Research on social media, review sites, and other channels
Social media such as Instagram, Twitter, and TikTok can help you with research. Look for books similar to yours, but not just famous or trending books. If someone loves a trending book and also recommends a less popular one, note the title. If someone dislikes a book and recommends another, note that. Make a list. Then search the internet for book reviews, articles, blogs, social media profiles, or interviews.
Goodreads.com is a great place for in-depth reader reactions. Pay attention to issues people like or find lacking in books like yours. Looking for trends and feedback can give you a sense of reader expectation and help you figure out how to differentiate your work while still appealing to the same target audience.
Peruse Google Trends to find out what people are searching for and how popular certain topics are. Look at Amazon reviews; three-star reviews can be particularly revealing. This article from book discounter, BookBub, suggests steps to identify your target audience.
Why knowing your target audience matters
The ideal reader is the person you want to read your book. You need to know who this person might be to create something they will want to read.
Consider your protagonist. In the course of your book, what does your protagonist struggle with, strive for, and learn? Chances are these conflicts, and issues ring true for others. Focus on one reader in particular. That person needs your book. Writing for a single audience member focuses your storytelling and frees you from struggling to make the story relevant to everybody.
Knowing your target audience can help you draft an effective marketing plan or query letter when you’re ready to market your book or query agents. You’ll need familiarity with books similar to yours and the likely audience. Ideally, you’ll be able to demonstrate that you’ve already tapped into this target audience and have potential readers.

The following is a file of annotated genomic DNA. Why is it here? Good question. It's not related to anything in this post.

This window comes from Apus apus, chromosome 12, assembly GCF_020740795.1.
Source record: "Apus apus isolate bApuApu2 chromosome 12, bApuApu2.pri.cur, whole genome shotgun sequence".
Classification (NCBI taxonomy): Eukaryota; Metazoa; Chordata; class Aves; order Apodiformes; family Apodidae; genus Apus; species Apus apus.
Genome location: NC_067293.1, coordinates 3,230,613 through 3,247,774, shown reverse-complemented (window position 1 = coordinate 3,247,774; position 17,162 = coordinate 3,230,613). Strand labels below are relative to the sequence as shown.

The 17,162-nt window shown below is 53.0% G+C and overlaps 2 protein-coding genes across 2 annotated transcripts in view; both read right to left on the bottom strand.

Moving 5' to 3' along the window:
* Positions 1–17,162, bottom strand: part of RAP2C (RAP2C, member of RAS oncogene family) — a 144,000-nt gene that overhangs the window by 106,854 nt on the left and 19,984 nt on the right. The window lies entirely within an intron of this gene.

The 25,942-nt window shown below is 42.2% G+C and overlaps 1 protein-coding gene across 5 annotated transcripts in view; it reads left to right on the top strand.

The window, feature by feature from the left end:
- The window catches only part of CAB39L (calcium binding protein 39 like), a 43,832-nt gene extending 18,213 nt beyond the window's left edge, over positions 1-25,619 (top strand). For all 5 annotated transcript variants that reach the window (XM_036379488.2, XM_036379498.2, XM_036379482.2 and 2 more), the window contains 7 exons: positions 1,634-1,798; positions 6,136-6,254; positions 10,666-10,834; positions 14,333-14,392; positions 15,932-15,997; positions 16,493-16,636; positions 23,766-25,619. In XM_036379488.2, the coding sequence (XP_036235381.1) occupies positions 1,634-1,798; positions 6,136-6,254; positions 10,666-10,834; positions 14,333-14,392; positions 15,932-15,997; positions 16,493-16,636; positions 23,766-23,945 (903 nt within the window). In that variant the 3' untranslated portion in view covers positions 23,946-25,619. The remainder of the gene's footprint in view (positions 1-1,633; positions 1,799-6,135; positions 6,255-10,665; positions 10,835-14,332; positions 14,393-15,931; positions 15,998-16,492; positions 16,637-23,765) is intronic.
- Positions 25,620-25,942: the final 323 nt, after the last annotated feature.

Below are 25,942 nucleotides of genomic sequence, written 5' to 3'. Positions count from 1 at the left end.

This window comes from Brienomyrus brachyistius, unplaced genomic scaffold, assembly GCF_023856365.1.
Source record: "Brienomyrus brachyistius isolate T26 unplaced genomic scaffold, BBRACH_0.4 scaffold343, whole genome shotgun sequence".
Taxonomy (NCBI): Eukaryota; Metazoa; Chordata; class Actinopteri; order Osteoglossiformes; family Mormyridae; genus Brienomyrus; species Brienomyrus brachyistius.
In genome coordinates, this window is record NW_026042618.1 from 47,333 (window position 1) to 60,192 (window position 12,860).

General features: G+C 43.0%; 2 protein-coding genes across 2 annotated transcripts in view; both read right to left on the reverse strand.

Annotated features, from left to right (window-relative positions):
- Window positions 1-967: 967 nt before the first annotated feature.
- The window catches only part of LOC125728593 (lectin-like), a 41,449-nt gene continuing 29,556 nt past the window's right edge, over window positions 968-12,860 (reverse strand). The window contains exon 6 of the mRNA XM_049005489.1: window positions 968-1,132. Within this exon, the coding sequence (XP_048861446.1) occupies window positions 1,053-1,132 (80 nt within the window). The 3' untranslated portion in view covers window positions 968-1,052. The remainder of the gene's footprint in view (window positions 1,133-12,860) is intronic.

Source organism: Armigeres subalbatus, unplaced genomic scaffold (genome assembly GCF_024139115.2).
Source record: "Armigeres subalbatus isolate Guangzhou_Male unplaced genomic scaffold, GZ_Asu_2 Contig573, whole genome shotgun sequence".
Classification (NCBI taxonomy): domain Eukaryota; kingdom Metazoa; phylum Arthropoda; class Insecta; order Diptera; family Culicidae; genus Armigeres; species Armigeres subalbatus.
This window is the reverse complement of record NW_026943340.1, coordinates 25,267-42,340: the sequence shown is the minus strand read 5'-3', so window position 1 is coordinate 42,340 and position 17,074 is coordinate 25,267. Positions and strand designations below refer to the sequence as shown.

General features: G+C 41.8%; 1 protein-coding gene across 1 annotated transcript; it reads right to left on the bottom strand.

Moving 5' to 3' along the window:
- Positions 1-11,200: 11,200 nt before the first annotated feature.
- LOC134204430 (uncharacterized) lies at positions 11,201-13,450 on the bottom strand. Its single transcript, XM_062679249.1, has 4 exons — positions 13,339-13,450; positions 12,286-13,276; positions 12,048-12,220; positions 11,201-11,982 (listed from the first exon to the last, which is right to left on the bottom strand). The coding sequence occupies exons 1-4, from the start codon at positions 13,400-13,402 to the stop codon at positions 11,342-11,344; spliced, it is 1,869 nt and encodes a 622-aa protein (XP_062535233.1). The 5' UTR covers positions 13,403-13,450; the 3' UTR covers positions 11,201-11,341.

Ask for professional help
The success of your book depends on how well you know your readers. Consider talking to a book professional or coach who can help you identify your ideal reader and create an effective marketing plan for your book launch.
The right professional may be an editor, coach, agent, or marketing specialist. Reedsy has many resources to help you find book professionals.
Book printers such as Ingram-Spark share ideas and resources in this article. As self-publishing gained popularity and reputation, professionals specializing in book launches and author platform development have become more prevalent. Some previously worked in the traditional publishing industry; others may have specific training in book marketing or platform building. Sites supporting self-publishers are more prevalent and are excellent sources of support, such as this.
If you’re not sure who your target audience is, it might be best to work with someone who has experience in this area and knows how to help you identify them. A professional book coach or launch specialist could provide valuable insight into your target audience and help plan your marketing strategy accordingly.
Post Written by Pamela Hines
Pamela is a Fictionary Certified StoryCoach editor and a certified Story Grid editor. She will combine her Story Grid knowledge with technology and use Fictionary StoryCoach software to provide you with an exceptional story edit.